How Spoofing and Layering Impact the Markets

How Spoofing and Layering Impact the Markets

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Every trader should understand the games played in the markets they trade. Spoofing and layering are one of those games. If you understand the impact spoofing and layering have on the market you can use it to your advantage.

Spoofing and Layering is the act of placing a large order or multiple large orders on one side of the market and cancelling those orders soon after. This creates an artificial supply or demand. The reason for placing a large order or multiple large orders is to try and influence the market in a certain direction.

For example, if I place a large order on the bid or multiple large orders it gives the impression that there is an imbalance to the supply side. Other traders will see these orders and start to buy the market ahead of the large orders. Thus creating an artificial price.

Now I’m not condoning spoofing and layering because it is an illegal practice. Any orders placed in the market must be done so in good faith and the orders are intended to actually trade.

But as long as there is money to be made, then spoofing and layering will exist in the markets in some form or another. Therefore it is important to understand the impacts that it can have on the markets you trade.

Spoofing and Layering Can Provide Valuable Information

Spoofing and layering can give you an enormous amount of information about a market in the short term. One of the basic tenets of short term trading is seeing how the market reacts to large size coming into the market.

How a market reacts to size is a huge tell.

If you’ve ever played poker at a high level you’ll appreciate the advantage that can be gained from observing subtle tells of an opponent. It gives you a probabilistic informational advantage. This is also true in the markets.

For the bigger players spoofing and layering can be a feeling out process. They can gauge market sentiment by how the market reacts to them placing sizable orders in the market.

Let’s do a quick thought experiment. If you are a large trader and are looking to see where the weak hands are in the market. You will place a large spoof order on the bid. If the market immediately goes up and runs away from the large order then you now have a new bit of information, you know the market is susceptible to going up if large orders come in.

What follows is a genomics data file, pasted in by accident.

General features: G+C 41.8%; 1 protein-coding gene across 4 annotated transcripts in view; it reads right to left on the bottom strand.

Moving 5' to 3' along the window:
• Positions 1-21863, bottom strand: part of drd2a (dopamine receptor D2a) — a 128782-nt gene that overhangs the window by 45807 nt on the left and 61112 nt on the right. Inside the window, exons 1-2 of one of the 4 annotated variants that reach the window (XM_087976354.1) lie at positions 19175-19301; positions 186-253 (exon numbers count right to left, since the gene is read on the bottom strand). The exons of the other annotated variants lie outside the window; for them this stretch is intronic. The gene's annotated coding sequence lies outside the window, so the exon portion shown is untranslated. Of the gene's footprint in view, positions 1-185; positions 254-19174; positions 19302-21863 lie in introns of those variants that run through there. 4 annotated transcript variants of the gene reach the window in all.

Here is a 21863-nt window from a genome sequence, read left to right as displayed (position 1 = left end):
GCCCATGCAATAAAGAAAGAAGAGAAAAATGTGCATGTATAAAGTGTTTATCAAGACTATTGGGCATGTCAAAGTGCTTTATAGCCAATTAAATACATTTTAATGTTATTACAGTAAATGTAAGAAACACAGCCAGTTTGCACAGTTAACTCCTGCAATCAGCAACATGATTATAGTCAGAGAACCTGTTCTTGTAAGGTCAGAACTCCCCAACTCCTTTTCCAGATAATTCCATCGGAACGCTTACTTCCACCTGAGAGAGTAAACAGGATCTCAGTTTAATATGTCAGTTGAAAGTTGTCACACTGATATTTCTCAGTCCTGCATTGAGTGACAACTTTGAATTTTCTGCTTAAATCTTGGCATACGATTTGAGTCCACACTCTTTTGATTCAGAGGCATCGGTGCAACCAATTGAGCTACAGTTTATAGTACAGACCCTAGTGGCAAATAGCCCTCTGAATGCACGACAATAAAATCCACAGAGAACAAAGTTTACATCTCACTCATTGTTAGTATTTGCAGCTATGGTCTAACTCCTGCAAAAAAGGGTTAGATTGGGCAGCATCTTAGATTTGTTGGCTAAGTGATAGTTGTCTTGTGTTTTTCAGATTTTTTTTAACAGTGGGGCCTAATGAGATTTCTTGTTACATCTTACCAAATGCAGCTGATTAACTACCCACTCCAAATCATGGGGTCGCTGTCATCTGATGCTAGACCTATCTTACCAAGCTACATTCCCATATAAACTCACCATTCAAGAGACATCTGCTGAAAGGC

However if you place large orders on the bid and the market rise is checked very quickly and trades down toward where you’ve placed your orders then you have now got a huge amount of information. The market is not scared of your size.

What this tells us is that there is a slightly higher probability of trading down in the short term.

Obviously this is very contextual but I’m sure you can appreciate how small informational advantages can be used by bigger players. It’s important to understand and recognise the games played if you want to be a short term trader.

Famous Cases of Spoofing and Layering

Paul Rotter is easily one of the most famous traders in the trading community. He is thought to be one of the best day traders ever. If this is true or not no one knows but he is certainly one of the higher profile ones and is no doubt one of the most successful ever.

He was given the nickname “The Flipper” because of the trading strategy he employed. He made large amounts of money trading Eurex fixed income markets placing large orders on the bid, get filled short and flip those large orders to the short side sending the market into free fall when other traders realise the market wasn’t going up. Hence the nickname “The Flipper”.

Navinder Singh Sarao is one of the most famous traders convicted of spoofing. He is thought to have contributed to the 2010 flash crash by spoofing the market before the cash US open. The claim that he caused the crash is widely disputed.

Spoofing and Layering supposedly causing the flash crash

Sarao used an algorithm to place large spoof orders on the bid or offer in the Emini contract to give the illusion of supply or demand. He would profit by taking small profits on large size.

Context Dependent

To execute a spoofing and layering strategy correctly it must be very context dependent. The traders who execute spoofing strategies are very aware of what context the strategies work best. Spoofing will normally occur during quiet periods of the day. There is less liquidity and lower volume so the market can be bullied and pushed around a little.